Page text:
I went to a trade show in New York this weekend and rode up on the Amtrak, using a free upgrade coupon to worm my way into first class on the Acela Express. Thus, I had the disadvantage of riding amongst the privileged. The businessman immediately behind me spent the entire trip yowling into his mobile phone, soliciting donations for a black-tie dinner he was organizing to honor somebody or other; he yowled the same joke about Madonna twenty-eight times, accompanied twenty-eight times by the same hiccoughing laugh. Across the aisle, a dumpy little man repeated over and over again to his dumpy little wife that he “actually think[s] Al Gore would have been a better President” in incredulous tones that suggested that this was only just now occurring to him, four years into our national nightmare. The wife ignored him in favor of a sickly sweet mobile phone conversation, which she ended only to turn to him and announce how much she hated the woman to whom she had been speaking. The attendants in the car seemed to like me because I was quiet and polite: both referred to me as “young man,” which was the only saving grace of that nightmarish journey.
I happily rode back in coach.
Speaking of unearned privilege, if there are people out there who don’t think that Dr. Phil is one of the most hateful creatures ever to ooze from the primordial muck of daytime television, I don’t know them. On my trip to New York, I saw his new book advertised on billboards and posters. It’s called Family First, although the first thing you see when you look at the cover is not a family but his own sycophantic image. Dr. Phil has one of those faces that make my head hurt to study, as if none of its component pieces quite fits with any of the others: the effect, in photographs, is an eerie three-dimensional hovering of his features, rather like those optical-illusion checkerboards that convince the eye it sees a floating sphere. This is because he has not been fully trained at mimicking human emotion, and his attempt at a smile, for example, involves only his teeth and none of the other customary ingredients.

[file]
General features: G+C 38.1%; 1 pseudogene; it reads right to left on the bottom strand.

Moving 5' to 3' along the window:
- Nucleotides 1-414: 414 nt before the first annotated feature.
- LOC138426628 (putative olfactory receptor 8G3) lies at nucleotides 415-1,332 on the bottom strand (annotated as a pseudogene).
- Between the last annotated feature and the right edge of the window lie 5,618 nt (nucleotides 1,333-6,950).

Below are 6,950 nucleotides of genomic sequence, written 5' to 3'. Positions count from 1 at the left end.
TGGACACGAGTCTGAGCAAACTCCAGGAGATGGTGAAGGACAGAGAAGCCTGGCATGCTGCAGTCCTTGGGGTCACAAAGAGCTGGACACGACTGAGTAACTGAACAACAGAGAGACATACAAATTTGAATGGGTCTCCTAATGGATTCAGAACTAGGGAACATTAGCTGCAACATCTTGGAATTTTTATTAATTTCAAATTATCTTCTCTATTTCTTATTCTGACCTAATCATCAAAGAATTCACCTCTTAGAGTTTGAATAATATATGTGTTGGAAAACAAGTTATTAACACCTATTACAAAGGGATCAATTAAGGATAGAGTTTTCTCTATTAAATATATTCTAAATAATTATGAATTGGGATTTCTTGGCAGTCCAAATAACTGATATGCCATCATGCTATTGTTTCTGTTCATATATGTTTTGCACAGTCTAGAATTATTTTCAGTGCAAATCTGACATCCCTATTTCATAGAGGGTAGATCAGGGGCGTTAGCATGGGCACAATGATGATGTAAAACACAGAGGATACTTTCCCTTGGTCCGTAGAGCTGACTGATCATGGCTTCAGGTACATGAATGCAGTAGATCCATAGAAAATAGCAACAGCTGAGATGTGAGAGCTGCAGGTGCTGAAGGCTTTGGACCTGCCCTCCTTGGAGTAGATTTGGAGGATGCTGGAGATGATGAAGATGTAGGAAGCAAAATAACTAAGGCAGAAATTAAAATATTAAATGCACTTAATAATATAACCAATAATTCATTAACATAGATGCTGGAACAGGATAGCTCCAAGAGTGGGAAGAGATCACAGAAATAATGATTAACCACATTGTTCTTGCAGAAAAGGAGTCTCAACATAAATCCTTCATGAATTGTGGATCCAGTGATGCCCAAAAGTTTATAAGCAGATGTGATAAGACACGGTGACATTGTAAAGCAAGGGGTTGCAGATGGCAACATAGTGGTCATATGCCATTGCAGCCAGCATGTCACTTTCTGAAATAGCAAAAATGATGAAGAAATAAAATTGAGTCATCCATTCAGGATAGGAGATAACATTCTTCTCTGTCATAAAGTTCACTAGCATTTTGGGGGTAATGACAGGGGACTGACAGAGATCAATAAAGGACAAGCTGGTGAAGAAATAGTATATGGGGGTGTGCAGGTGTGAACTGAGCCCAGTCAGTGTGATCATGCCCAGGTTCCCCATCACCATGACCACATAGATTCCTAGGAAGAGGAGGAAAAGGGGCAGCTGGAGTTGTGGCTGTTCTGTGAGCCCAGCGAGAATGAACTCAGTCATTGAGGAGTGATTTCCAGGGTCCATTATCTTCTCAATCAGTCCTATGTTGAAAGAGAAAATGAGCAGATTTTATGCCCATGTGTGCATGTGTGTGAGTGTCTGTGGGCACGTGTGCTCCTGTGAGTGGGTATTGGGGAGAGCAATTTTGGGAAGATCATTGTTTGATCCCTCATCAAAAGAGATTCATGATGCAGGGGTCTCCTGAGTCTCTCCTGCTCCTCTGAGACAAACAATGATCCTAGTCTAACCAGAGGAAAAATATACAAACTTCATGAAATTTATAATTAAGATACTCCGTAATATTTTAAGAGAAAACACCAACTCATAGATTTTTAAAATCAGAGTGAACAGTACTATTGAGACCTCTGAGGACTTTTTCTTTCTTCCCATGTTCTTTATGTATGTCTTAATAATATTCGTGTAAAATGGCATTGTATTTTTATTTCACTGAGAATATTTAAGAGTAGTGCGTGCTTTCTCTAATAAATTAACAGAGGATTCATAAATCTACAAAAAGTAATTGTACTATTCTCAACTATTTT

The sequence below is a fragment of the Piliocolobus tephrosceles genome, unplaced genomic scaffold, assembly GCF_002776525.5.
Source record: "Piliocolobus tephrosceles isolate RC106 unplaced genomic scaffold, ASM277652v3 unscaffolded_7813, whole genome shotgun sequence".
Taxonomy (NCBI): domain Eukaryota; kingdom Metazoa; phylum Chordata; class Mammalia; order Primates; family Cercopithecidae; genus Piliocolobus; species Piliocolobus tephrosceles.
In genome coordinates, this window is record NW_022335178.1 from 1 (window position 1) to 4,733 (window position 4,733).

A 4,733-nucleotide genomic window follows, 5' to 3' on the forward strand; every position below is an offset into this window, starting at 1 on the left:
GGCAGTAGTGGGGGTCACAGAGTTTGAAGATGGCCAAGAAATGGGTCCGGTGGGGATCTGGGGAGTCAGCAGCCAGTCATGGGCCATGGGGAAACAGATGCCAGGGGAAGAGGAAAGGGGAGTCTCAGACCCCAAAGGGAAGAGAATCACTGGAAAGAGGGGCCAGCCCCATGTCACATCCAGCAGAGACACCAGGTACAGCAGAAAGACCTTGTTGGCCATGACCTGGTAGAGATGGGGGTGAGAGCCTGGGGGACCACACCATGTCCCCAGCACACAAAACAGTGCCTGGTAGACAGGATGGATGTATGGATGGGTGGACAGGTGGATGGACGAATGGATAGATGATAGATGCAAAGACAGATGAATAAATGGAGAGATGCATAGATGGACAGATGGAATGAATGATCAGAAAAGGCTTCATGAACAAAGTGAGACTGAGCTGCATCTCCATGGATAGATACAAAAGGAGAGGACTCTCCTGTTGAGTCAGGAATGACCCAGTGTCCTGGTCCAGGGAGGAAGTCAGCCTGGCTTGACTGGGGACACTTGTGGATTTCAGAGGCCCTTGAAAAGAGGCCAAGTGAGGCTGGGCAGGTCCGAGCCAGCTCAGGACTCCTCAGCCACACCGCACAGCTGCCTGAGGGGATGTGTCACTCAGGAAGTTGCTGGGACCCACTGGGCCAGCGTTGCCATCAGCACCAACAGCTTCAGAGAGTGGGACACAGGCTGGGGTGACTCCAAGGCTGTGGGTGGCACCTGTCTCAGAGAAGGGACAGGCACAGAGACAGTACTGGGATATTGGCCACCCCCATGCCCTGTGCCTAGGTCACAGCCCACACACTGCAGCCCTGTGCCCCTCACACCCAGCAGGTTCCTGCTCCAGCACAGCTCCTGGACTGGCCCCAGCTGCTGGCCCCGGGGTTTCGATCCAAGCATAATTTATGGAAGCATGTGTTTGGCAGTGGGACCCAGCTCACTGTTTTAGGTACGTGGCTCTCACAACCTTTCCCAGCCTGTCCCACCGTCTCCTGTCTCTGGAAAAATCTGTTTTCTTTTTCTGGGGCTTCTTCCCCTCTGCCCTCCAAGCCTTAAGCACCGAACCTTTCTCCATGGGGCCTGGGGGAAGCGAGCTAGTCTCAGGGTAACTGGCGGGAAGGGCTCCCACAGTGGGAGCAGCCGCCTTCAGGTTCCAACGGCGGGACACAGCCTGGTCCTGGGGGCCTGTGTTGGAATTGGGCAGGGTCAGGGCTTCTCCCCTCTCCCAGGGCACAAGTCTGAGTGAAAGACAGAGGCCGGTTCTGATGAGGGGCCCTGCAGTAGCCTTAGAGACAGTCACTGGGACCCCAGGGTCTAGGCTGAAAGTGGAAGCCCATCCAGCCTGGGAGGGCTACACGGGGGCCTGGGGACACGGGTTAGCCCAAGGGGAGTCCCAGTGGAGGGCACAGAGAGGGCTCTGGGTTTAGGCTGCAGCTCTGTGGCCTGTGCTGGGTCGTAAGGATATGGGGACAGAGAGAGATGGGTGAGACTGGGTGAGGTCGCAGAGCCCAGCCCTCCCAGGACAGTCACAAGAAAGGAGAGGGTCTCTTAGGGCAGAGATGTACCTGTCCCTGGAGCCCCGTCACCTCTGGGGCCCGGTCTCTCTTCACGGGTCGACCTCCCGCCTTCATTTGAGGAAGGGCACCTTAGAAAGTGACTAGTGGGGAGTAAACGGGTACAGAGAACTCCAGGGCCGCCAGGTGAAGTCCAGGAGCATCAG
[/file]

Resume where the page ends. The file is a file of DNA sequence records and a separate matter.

At the train station, I also saw the tabloid magazine covers featuring the sordid tale of Brad and Jen and Angelina. I don’t believe a word of this soap opera, which millions of Americans follow, slack-jawed, instead of paying attention to the multi-trillion-dollar swindle their so-called leaders are pulling with the war in Iraq and with their attempts to privatize Social Security. I am convinced that that celebrities like this are paid by the government to portray themselves in a “meta” drama in which ordinary people lose themselves in the same way I used to read comic books to escape from the world. Brad and Jen and Angelina are transformed by taxpayer-funded People magazine into iconic figures, heroes and villainesses, whose only power is to distract the public from the things that they can do to actually improve their lives and to thwart the evildoers who are actively screwing them over.
Although I suspect that if the public actually did manage to elevate themselves to the level of their desires, they, themselves, would transform into the next Brad and Jen and Angelina, stealing brief moments away from their cyclonic melodramas to express to People magazine their jaded desires to live a simple, unexamined life. I suppose I could live with being Matt Damon, but I would have to be a Matt Damon with heightened standards. No more sleeping with Ben Affleck, and no more riding in first class.
In the end, some things just aren’t worth the trouble.